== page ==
asked the Minister of Pensions whether he is aware that the knowledge that pension and allowances will be stopped in the event of an ex-service patient coming out of an asylum results in great hardship to the patient, who is often kept in confinement in order that his relatives may draw the money when he would otherwise have been liberated; and whether he will consider making to a patient so discharged a lump sum grant, together with dependants' allowances, for a period sufficient for him to obtain employment?
The answer to the first part of the question is in the negative. As I have pointed out in reply to the preceding question, powers of discharge are vested in visitors to asylums. As regards the second part of the question, I may remind my hon. and gallant Friend that a patient may be allowed out "on trial," and during that period the payments by the Ministry in respect of the man and his family continue, thus giving him an opportunity to re-adjust himself to the conditions of ordinary life. If, however, a patient is found to be suitable for discharge, without a period of trial, the position is met by pension appropriate to the degree of disablement due to service.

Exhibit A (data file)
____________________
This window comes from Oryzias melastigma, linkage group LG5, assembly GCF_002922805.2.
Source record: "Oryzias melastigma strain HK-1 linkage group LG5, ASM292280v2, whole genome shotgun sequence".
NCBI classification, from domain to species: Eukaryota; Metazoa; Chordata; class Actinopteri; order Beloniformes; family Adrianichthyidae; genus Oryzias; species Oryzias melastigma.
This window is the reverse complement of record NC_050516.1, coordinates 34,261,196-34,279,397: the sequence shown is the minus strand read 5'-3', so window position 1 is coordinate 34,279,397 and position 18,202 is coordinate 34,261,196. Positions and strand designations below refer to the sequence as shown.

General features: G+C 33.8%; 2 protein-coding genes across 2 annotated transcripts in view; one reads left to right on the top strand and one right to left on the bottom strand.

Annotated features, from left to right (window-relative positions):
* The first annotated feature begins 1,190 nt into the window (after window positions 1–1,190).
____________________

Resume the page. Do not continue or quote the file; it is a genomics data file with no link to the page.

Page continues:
asked the Minister of Pensions if he will consider altering the existing practice of classifying ex-service patients in asylums as private patients, having regard to the fact that this arrangement hands over the patient to the single individual, who is his next-of-kin and who has the power of keeping him in the asylum indefinitely, even after he has been certified as being harmless and when other relatives are prepared to support him?
The arrangement under which service patients in asylums are placed on the legal footing of private patients was made solely in the interests of the men and has received general approval. This classification entitles the patient to certain privileges, whilst not in any way limiting the powers of discharge vested under the Lunacy Acts in any three of the visitors of the asylum.